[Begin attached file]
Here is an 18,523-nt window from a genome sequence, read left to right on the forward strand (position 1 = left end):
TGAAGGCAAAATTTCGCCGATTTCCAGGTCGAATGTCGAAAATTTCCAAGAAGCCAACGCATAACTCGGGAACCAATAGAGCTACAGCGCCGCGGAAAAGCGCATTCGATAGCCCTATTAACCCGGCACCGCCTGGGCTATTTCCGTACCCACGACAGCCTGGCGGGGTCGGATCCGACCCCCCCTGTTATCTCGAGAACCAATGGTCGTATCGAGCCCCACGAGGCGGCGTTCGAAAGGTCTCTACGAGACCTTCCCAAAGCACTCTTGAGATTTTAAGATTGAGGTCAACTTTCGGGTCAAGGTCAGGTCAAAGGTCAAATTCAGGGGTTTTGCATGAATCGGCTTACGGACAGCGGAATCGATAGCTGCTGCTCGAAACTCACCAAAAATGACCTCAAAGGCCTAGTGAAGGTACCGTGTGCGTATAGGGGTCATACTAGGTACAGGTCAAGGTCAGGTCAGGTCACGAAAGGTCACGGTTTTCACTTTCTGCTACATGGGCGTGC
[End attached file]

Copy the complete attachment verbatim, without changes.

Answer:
Here is an 18,523-nt window from a genome sequence, read left to right on the forward strand (position 1 = left end):
TGAAGGCAAAATTTCGCCGATTTCCAGGTCGAATGTCGAAAATTTCCAAGAAGCCAACGCATAACTCGGGAACCAATAGAGCTACAGCGCCGCGGAAAAGCGCATTCGATAGCCCTATTAACCCGGCACCGCCTGGGCTATTTCCGTACCCACGACAGCCTGGCGGGGTCGGATCCGACCCCCCCTGTTATCTCGAGAACCAATGGTCGTATCGAGCCCCACGAGGCGGCGTTCGAAAGGTCTCTACGAGACCTTCCCAAAGCACTCTTGAGATTTTAAGATTGAGGTCAACTTTCGGGTCAAGGTCAGGTCAAAGGTCAAATTCAGGGGTTTTGCATGAATCGGCTTACGGACAGCGGAATCGATAGCTGCTGCTCGAAACTCACCAAAAATGACCTCAAAGGCCTAGTGAAGGTACCGTGTGCGTATAGGGGTCATACTAGGTACAGGTCAAGGTCAGGTCAGGTCACGAAAGGTCACGGTTTTCACTTTCTGCTACATGGGCGTGC